Annie Hart: “It wasn’t like I was trying to do anything different from Au Revoir Simone… It’s gonna sound similar, but I think it just has a little more space and less things going on.”

Best known as one-third of Au Revoir Simone, Annie Hart didn’t quite stop making music while her band is currently on a hiatus. She has been writing songs and now she ventured to put out her first solo album, Impossible Accomplice. We talked with Annie about the album, Au Revoir Simone and their appearance at one two of the new Twin Peaks’ brilliant episodes.

Since Au Revoir Simone released the latest album – Move In Spectrums (2013) – you’ve been working on your own songs. Tell me a little bit of how it was the process of crafting them and what has pushed you to put them out for the world.
Ever since I was a child, I’ve always just played music and always made music. Now that Au Revoir Simone is not happening – one of my bandmates, Heather [D’Angelo], moved to California and became a scientist journalist. [laughs] And my other bandmate Erika [Forster] just had a baby and she’s spending much more time with the baby and enjoying that feeling. I just never stop playing music or making music. I wasn’t going to make it public or really do anything and I didn’t think it was that good, but actually Heather said I was crazy and that the songs were really good and it wasn’t fair to the world if I didn’t make a record. [laughs] And I said, “Ok. If you like them, I guess I’ll do it.” [laughs]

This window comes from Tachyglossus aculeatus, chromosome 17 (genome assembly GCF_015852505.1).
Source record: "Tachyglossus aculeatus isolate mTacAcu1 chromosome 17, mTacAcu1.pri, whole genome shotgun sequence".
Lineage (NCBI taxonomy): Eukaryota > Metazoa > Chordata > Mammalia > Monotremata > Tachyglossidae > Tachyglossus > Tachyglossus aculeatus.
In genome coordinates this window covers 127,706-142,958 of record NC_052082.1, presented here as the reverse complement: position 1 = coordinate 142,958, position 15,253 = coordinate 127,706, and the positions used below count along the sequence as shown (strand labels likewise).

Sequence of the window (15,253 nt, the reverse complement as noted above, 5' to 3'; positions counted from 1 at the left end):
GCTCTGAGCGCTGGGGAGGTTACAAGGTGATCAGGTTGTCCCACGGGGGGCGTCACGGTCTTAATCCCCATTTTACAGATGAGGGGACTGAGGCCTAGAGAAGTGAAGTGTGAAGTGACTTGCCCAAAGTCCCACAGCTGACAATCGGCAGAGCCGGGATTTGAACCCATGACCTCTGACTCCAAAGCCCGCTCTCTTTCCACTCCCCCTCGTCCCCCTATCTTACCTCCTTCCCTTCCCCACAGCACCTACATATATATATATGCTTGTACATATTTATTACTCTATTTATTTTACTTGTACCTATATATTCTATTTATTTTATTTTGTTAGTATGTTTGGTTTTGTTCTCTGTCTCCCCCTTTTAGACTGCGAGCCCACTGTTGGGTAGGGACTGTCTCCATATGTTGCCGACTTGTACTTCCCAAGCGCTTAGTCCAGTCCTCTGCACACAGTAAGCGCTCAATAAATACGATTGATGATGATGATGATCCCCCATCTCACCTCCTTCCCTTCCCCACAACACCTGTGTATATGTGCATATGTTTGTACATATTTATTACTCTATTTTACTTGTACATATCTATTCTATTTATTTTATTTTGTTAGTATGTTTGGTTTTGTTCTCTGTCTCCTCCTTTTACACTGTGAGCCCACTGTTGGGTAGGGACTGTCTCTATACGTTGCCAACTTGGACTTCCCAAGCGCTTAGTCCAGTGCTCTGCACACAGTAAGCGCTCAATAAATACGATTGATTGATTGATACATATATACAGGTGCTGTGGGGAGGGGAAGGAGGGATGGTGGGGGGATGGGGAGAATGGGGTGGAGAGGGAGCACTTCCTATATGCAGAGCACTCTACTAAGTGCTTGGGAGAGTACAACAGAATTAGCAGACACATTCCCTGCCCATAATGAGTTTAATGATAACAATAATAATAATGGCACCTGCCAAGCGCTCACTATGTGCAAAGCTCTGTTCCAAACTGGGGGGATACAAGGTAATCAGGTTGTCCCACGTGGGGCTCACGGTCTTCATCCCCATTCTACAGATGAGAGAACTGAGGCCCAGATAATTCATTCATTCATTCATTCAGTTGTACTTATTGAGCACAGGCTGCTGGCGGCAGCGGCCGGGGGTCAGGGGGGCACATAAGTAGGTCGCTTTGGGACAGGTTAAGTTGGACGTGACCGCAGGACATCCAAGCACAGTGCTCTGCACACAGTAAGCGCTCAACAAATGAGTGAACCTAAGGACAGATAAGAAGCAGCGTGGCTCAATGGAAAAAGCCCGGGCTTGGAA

Was there a sound you seek to capture outside Au Revoir Simone?
Not really. I think to me they all sound different. For Au Revoir Simone, each played two keyboards or sometimes three keyboards and this is really just me playing and especially live, I don’t do samples or anything. I think inherently it’s just more minimal. When I play alone I really just play synthesizer and I just listen to the sound of the synthesizer. By having it so open sonically that you can really appreciate the nuances within one sound. It wasn’t like I was trying to do anything different from Au Revoir Simone because I’m using all the same equipment as we used for our last record and the record before that. It’s gonna sound similar, but I think it just has a little more space and less things going on.

What were your main references while shaping your sound?